In the Matter of B.W., ___ N.C.App.___ (December 18, 2018)

Reversed in Part
Vacated in Part

Facts: Police responded to B.W.’s home following a call alleging that a juvenile was using drugs and alcohol there. B.W. answered the door and the detective smelled the odor of marijuana and observed B.W. to have red, glassy eyes. B.W. denied using marijuana. The police heard commotion in the home and a second person appeared on the front steps from inside the home and stated that there was a male inside the house. The police then conducted a protective sweep of the home. During that sweep, the police saw a bag of marijuana in plain view on a mattress in an attic space on the third floor of the house. B.W.’s father then returned home and signed consent for the police to search the house. The police seized the bag of marijuana during this second search of the home. They also found a backpack containing men’s clothing in the same third floor attic area and a cell phone that did not belong to B.W. B.W. was charged with resisting, delaying, and obstructing a public officer (“RPO”) and possession of a schedule VI controlled substance. B.W. was found not responsible for the RPO charge and the court set a subsequent date for adjudication of the possession charge. B.W. was found responsible for both possession and RPO on this subsequent date. The appeal raised three arguments:

  • The trial court erred in denying the motion to suppress the seized marijuana;
  • The trial court erred in denying the motion to dismiss the possession offense; and
  • The record contained a clerical error regarding the RPO offense.

Opinion: The State did not put forth substantial evidence of the possession charge. Possession requires substantial evidence of actual or constructive possession. The State did not allege actual possession in this case. Constructive possession requires a showing of intent and capability to maintain control and dominion over the contraband. Because B.W. did not have exclusive control over the residence, there must be other incriminating circumstances, such as:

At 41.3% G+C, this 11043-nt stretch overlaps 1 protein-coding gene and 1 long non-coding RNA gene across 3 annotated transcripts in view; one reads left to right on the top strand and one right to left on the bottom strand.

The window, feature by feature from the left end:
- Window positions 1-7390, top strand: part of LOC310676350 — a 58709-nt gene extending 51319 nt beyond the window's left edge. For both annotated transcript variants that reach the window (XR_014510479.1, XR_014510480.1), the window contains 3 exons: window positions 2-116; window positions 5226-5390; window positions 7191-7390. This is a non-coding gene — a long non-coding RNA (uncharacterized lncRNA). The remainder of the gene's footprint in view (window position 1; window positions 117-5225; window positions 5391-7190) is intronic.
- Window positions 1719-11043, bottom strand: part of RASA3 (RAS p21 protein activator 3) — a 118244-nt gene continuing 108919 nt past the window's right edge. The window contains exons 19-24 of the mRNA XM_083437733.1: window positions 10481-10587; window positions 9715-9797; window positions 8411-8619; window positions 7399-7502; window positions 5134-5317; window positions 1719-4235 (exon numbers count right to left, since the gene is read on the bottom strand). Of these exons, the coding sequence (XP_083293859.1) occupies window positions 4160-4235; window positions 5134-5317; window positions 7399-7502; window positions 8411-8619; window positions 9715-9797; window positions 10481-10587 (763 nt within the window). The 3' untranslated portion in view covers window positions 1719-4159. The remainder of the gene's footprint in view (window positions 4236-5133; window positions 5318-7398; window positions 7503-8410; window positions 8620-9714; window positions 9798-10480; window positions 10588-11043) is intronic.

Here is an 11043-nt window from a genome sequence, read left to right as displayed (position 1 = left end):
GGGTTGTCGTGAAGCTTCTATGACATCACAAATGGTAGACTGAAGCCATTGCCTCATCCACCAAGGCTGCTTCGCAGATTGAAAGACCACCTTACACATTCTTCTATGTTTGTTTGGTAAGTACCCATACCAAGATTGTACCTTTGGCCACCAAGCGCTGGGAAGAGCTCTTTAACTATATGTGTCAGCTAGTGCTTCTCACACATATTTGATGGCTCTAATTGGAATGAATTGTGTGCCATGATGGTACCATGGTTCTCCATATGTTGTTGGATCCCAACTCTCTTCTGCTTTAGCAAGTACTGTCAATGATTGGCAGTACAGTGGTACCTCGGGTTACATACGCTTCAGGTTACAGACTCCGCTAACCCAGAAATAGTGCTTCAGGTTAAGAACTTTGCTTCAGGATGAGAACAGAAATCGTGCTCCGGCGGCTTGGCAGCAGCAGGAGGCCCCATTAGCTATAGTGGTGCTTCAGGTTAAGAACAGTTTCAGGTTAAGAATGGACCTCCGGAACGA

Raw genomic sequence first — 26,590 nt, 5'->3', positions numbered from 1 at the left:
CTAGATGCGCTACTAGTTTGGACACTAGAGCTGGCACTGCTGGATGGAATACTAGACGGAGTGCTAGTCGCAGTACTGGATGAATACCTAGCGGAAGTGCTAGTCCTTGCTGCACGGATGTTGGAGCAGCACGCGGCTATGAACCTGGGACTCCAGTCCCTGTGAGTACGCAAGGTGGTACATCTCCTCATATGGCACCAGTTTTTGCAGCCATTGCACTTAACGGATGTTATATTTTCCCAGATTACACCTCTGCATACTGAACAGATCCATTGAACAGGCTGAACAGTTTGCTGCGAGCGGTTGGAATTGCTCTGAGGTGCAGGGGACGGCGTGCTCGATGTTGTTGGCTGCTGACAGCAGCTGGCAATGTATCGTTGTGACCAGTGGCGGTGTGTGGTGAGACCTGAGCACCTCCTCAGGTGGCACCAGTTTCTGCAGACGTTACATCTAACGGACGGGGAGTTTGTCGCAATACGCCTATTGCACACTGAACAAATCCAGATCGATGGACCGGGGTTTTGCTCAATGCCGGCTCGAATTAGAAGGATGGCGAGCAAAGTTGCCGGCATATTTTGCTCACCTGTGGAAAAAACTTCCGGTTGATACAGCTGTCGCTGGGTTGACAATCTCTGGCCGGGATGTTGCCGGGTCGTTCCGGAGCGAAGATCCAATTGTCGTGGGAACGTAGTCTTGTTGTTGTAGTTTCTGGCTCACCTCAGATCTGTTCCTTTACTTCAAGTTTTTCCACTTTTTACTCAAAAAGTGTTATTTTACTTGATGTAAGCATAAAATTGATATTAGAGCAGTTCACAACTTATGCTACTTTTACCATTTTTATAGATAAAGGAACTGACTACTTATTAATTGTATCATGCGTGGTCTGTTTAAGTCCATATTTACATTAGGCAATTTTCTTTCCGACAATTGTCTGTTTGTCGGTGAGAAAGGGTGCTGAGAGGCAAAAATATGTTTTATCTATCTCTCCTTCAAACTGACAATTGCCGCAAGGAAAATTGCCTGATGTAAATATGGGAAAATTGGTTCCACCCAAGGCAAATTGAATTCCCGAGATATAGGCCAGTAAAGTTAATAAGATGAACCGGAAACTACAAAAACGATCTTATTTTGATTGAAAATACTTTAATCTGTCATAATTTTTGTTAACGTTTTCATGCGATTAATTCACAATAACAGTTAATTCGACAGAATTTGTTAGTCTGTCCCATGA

• proximity to the contraband,
  • indicia of control over the location, and
  • other incriminating circumstances.

No evidence was provided to show that B.W. was in the third floor attic space, in proximity to the marijuana. The backpack and cell phone found in that space did not belong to B.W. and therefore do not support proximity. There was also no evidence that B.W. had control over the attic space. While the police testified that the bonus room adjacent to the attic appeared to be a female’s room and B.W. is female, there was no evidence regarding who else lived in the home. It is possible that another female household member resided in that room. Finally, red, glassy eyes and the odor of marijuana, in the absence of proximity and control, are not sufficient to prove constructive possession. The trial court’s denial of the motion to dismiss for insufficient evidence regarding the possession charge is therefore reversed.

The court did not need to address the motion to suppress given that the possession charge is dismissed.

The trial court made a clerical error when it stated that B.W. was responsible for the RPO charge when she had previously been found not responsible for that charge. Because the motion to dismiss the other charge is granted in this decision, the case is not remanded for correction of the clerical error. Instead, in the interest of judicial efficiency, the judgment finding B.W. responsible for the RPO offense is vacated.

Constructive Possession
Click on a term below for additional case summaries tagged with the same term.